SC Politics

Alan Clemmons’ Situation: Special Election Set, Real Reason For Resignation Discussed

What really motivated veteran lawmaker to step down?

Last week’s abrupt resignation of South Carolina state representative Alan Clemmons  – submitted scarcely a month after he won a contested primary for another two-year term in office – has sparked all sorts of discussion. People in his adopted hometown of Myrtle Beach, S.C. (and at the S.C. State House in Columbia) want to know the “real reason” Clemmons stepped down.

Clearly, no one believes the stated excuse that the veteran lawmaker intends to spend more time “with my family and at my law practice.”

According to our sources, Clemmons has reportedly reached an agreement with the Horry county legislative delegation to receive an appointment as master-in-equity for the coastal county.

This position has been held since April 1, 2009 by Cynthia Graham Howe, who is reportedly ready to step down when her term ends in July 2021.

As our readers are well aware, Clemmons has been trying (unsuccessfully) for months to land a local government gig … although it is not immediately clear what is motivating his efforts.

One of our sources on the coast speculated Clemmons was eying the $180,000 annual taxpayer-funded salary received by the master-in-equity – which would “increase his retirement from state government accordingly.”

“(It) has nothing to do with spending more time with his family or law practice,” the source told us.

Multiple sources in the S.C. General Assembly confirmed this was indeed the position Clemmons told them he was seeking when he announced he was stepping down.

As for Clemmons’ replacement, there is not enough time for voters to elect someone to fill the unexpired portion of his current term – however a race will be held to replace him on the November 2020 ballot.

After the S.C. Election Commission ( met and deemed Clemmons’ resignation was for “legitimate, non-political” reasons on Monday, it set the dates for this expedited special election.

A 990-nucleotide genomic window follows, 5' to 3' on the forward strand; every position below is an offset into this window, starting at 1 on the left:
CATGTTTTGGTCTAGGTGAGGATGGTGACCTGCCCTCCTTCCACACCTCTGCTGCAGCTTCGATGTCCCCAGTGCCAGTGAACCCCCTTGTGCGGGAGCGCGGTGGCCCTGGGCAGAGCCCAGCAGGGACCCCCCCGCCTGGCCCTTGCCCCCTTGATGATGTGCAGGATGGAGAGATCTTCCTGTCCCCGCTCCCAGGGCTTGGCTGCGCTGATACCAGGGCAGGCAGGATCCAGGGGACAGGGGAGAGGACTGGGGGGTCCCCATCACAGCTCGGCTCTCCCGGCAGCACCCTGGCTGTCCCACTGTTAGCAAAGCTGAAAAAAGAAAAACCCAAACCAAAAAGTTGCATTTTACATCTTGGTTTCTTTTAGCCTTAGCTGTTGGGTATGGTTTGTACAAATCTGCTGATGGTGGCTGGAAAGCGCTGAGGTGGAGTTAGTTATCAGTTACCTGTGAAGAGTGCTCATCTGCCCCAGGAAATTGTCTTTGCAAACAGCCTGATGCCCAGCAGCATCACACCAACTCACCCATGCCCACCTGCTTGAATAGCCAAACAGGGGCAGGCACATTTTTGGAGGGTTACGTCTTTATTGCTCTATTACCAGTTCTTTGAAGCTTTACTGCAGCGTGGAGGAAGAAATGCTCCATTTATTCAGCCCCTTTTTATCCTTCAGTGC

Filing for this race will open at noon on Tuesday, July 28, 2020 (a week from today) and will close a week later – at noon on August 4, 2020. Partisan primary elections will be held on August 18, 2020 – with runoffs (if necessary) slated for September 1, 2020.

No Democrats filed for this seat during the partisan primary period in March. On the Republican side, Clemmons defeated attorney Case Brittain in a fiercely contested primary election. Brittain, incidentally, has confirmed to this news outlet that he will be a candidate in the expedited special election.

(Click to view)

(Via: Case Brittain for S.C. House)

Brittain (above) drew 41.5 percent of the primary vote against Clemmons. He will have a huge advantage over other prospective GOP challengers considering he just spent several months (and more than $75,000) campaigning for this seat.

Clemmons, 61, has represented S.C. House District 107 (map) since 2003. A fiscal liberal, he has spent much of his time in the legislature lobbying on behalf of Israel – including a controversial budget provision criminalizing alleged anti-semitism that many believe is a violation of the First Amendment.

Clemmons has also found himself under scrutiny of late for botching a major civil asset forfeiture reform initiative … and for organizing a controversial “Egyptian vacation” for multiple lawmakers last October.

Most recently, Clemmons was staring down some serious campaign finance allegations – which he personally refuted in a letter to the editor of this news outlet.

In addition to his own campaign finance issues, Clemmons was among the beneficiaries of a controversial effort by the SCGOP to actively meddle in its own partisan primary elections – the first election cycle we can recall to feature such interference in an ostensibly neutral candidate selection process.

In addition to freeing up his legislative seat, Clemmons resignation also means a seat is available on the influential S.C. House ways and means committee – which gets first crack at drafting the state budget each year.




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